Child Hunger Bill Requires Budget Balancing Act

On the heels of a tax cut agreement that will likely punch a larger hole in the nation's deficit, President Obama is admittedly having the difficulty balancing the costs of another, lesser-known priority: The Healthy, Hunger-Free Kids Act of 2010.

The president signed the bill into law Monday, which the White House says "will improve the quality of school breakfasts, lunches and other foods sold in schools while also strengthening nutrition programs that serve young children."

While the bill was supported by Republicans, Democrats, and the education community alike, the president conceded he wasn't happy with where they had to dig up the money to pay for it. "[S]ome of the funding comes from rolling back a temporary increase in food stamp benefits -- or SNAP as it's now called -- starting in the fall of 2013," the president said.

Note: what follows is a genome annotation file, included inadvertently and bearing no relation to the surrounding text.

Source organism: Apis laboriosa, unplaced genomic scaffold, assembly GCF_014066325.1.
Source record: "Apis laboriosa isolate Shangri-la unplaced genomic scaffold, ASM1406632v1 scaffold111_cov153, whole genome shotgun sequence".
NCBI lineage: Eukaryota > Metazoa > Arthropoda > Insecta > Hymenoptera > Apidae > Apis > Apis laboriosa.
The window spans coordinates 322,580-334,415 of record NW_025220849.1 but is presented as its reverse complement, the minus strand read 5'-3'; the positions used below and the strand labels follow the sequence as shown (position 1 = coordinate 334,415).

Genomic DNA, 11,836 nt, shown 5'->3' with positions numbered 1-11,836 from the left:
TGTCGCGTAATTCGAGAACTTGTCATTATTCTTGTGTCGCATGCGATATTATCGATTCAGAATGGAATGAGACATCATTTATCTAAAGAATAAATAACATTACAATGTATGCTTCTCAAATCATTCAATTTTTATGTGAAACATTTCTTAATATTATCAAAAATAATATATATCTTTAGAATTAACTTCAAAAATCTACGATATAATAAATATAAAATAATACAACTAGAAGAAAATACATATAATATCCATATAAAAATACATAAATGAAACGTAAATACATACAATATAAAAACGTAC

Mr. Obama added, "I know a number of members of Congress have expressed concerns about this offset being included in the bill, and I'm committed to working with them to restore these funds in the future."

First lady Michelle Obama joined the president at the signing. She laid out the stark ramifications of an under-nourished society.

"[C]hild hunger and child obesity are really just two sides of the same coin," Mrs. Obama said, referring to her well-known push against childhood obesity. "Both rob our children of the energy, the strength and the stamina they need to succeed in school and in life. And that, in turn, robs our country of so much of their promise."

The president signed the bill at Washington, DC's Harriet Tubman Elementary School.